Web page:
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Re: Sexism in Buddhism

Postby Lindama » Mon Dec 23, 2013 6:20 pm

Thanks Kirtu and Conebeckham for info on Niguma. What a miracle google is to get enough of a wiff of Niguma and Shangpa Kagu. In settling in to her, I'm remembering ....

One of the earliest, perhaps the first, books that I read on Buddhism was:

Mother of the Buddhas: Meditations on the Prajnaparamita Sutra by Lex Hixon. It's been many years, but looking back it had a lasting impact.
http://www.amazon.com/Mother-Buddhas-Meditations-Prajnaparamita-Sutra/dp/0835606899

Also remember that I have this on my bookshelf which I plan to read for the first time:

Meeting The Great Bliss Queen: Buddhists, Feminists, And The Art Of The Self , Anne C. Klein... from goodreads: "Despite the daunting barriers of geography and language that separate them, Buddhism and contemporary feminism have much to say to each other."

and newly discovered, can anyone recommend this:

Niguma, Lady of Illusion, by Sarah Harding ... Amazon: "Niguma's story challenges the view that images of women in Buddhism are merely symbolic representations of the feminine principle.:
http://www.shambhala.com/niguma-lady-of-illusion.html

:namaste:
linda

and, oh my, how can I forget Magdalene, soul sister
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Re: Sexism in Buddhism

Postby dzogchungpa » Mon Dec 23, 2013 6:44 pm

Lindama wrote:Meeting The Great Bliss Queen: Buddhists, Feminists, And The Art Of The Self , Anne C. Klein...

Actually, Anne Klein is quite a good teacher in her own right:
http://www.dawnmountain.org/content/teachers.html
ཨོཾ་མ་ཧཱ་ཤུནྱ་ཏཱ་ཛྙཱ་ན་བཛྲ་སྭཱ་བྷཱ་བ་ཨཱཏྨ་ཀོ་྅ཧཾ༔

The thousands of lines of the Prajnaparamita can be summed up in the following two sentences:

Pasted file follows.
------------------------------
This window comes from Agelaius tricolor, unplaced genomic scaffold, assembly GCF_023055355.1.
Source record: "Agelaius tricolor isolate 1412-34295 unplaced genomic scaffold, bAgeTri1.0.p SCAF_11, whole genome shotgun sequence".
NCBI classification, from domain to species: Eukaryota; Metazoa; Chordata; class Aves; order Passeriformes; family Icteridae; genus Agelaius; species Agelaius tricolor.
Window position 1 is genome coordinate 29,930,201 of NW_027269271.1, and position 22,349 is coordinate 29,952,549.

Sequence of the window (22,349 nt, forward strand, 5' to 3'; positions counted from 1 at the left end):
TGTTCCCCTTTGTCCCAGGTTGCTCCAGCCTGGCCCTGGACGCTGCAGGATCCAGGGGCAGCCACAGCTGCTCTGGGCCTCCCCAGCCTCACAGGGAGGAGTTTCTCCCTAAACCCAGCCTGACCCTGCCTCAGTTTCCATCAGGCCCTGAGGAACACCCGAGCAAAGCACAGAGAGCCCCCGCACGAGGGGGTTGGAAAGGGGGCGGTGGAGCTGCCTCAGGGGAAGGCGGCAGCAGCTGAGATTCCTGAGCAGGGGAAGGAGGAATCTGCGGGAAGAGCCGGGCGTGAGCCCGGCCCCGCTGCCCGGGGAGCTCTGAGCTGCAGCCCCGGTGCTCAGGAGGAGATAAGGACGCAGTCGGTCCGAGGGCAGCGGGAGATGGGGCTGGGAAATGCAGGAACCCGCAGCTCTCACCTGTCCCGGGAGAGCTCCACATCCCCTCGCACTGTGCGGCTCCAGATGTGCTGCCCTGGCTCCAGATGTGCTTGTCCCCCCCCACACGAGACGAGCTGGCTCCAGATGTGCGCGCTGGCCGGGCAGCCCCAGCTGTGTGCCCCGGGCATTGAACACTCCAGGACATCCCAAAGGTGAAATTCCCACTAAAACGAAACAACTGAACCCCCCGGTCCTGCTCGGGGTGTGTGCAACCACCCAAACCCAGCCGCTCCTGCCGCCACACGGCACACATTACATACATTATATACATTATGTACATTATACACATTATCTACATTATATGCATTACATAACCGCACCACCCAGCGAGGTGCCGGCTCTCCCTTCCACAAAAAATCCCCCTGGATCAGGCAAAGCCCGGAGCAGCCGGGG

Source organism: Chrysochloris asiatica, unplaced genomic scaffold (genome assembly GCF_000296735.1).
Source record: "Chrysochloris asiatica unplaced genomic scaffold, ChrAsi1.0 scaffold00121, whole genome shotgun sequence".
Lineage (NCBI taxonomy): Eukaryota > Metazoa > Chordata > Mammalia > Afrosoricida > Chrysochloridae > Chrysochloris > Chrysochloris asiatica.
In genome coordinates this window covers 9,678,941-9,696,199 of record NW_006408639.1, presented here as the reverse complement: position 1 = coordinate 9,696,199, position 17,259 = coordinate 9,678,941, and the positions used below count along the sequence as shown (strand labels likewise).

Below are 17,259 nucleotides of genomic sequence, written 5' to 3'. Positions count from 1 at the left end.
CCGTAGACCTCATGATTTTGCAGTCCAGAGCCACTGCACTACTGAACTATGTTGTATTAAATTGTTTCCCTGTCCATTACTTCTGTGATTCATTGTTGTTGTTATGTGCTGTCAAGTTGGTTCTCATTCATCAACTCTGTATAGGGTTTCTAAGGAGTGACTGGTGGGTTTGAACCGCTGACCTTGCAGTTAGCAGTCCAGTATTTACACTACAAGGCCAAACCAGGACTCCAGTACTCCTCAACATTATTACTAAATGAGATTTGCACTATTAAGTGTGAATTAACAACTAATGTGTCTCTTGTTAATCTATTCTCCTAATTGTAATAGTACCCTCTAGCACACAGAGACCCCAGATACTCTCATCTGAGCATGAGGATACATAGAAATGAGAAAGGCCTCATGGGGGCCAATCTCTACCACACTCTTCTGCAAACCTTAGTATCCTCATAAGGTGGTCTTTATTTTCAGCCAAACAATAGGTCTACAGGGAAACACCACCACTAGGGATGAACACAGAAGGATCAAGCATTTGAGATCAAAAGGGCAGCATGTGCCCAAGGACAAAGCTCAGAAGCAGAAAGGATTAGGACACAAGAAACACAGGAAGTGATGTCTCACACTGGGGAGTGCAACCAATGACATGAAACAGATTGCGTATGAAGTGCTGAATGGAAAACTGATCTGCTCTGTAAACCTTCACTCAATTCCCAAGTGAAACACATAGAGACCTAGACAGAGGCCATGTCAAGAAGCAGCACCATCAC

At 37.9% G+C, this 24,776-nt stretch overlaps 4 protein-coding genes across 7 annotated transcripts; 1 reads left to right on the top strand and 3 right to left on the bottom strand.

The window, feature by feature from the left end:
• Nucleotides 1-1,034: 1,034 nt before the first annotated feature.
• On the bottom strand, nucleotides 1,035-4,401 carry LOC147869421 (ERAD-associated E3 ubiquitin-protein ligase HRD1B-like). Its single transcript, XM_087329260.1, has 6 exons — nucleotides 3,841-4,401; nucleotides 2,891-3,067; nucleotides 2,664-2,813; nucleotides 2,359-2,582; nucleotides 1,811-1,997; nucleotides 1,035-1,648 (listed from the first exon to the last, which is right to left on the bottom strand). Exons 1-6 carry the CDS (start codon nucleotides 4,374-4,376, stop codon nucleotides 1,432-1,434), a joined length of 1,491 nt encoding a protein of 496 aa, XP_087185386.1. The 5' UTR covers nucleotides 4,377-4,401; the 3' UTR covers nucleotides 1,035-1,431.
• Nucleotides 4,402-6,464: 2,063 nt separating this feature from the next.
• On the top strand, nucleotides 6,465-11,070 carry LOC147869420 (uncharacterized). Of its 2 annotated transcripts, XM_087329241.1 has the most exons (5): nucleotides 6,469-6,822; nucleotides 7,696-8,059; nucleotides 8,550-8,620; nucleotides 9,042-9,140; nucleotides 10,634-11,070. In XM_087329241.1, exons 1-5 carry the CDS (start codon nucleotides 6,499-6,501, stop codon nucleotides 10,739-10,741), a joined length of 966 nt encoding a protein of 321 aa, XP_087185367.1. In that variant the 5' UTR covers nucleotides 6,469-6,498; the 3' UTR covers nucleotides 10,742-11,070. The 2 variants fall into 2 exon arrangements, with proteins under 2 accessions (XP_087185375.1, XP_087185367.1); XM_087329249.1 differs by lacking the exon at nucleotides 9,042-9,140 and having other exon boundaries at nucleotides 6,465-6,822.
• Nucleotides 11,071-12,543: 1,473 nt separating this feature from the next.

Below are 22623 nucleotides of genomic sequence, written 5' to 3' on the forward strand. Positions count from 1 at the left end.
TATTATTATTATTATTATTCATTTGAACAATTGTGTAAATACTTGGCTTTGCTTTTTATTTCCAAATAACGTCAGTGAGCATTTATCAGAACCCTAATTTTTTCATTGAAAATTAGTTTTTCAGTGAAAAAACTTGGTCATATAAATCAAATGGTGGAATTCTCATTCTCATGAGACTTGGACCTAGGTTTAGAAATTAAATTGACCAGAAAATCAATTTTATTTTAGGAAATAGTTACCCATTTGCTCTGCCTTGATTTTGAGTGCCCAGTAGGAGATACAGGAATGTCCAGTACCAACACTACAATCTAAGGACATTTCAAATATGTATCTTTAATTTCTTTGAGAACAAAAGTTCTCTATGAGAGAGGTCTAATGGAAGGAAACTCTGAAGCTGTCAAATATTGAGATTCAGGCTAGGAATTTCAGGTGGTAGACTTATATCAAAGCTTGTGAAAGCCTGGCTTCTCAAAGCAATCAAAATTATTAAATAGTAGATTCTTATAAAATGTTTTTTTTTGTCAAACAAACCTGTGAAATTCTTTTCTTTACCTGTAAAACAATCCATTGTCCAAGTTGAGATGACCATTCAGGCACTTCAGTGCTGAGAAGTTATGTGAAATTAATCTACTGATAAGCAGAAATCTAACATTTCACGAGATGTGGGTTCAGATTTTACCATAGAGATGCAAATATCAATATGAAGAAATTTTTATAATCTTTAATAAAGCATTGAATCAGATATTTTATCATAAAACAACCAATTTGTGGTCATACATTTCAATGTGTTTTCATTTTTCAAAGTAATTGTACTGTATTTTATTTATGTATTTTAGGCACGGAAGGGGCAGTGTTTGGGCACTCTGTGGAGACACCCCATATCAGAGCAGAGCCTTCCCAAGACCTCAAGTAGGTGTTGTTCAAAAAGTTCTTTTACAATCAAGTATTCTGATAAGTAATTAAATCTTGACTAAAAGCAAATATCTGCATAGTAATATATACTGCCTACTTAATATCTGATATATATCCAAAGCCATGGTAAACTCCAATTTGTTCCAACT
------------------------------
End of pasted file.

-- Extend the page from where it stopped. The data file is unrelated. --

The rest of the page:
1) One should become a Bodhisattva (or, Buddha-to-be), i.e. one who is content with nothing less than all-knowledge attained through the perfection of wisdom for the sake of all beings.
2) There is no such thing as a Bodhisattva, or as all-knowledge, or as a ‘being’, or as the perfection of wisdom, or as an attainment.
To accept both these contradictory facts is to be perfect.
- Conze
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Re: Sexism in Buddhism

Postby Lindama » Mon Dec 23, 2013 8:18 pm

emaho! how small the world is. Anne Klein has a connection to Adzom Rinpoche who I saw at Tara Mandala in 2005... little did I know, I went there to help volunteer cook... it's always how I stumble in... he is some mojo. Thanks for the intro to Anne.
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Re: Sexism in Buddhism

Postby conebeckham » Mon Dec 23, 2013 9:54 pm

The book on Niguma is wonderful. As is anything written or translated by Sarah Harding, in my opinion. She's one of the Bright Lights of Western practitioner/translators.....Check out "Creation and Completion" by Kongtrul, translated by her, if you haven't. Essential Vajrayana stuff.
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Re: Sexism in Buddhism

Postby shaunc » Tue Dec 24, 2013 1:17 pm

Sorry to jump into this so late, but any ladies out there may be interested in checking out Celtic Buddhism. I can't tell you a lot about it, so observe carefully & box clever but it does seem very open to women.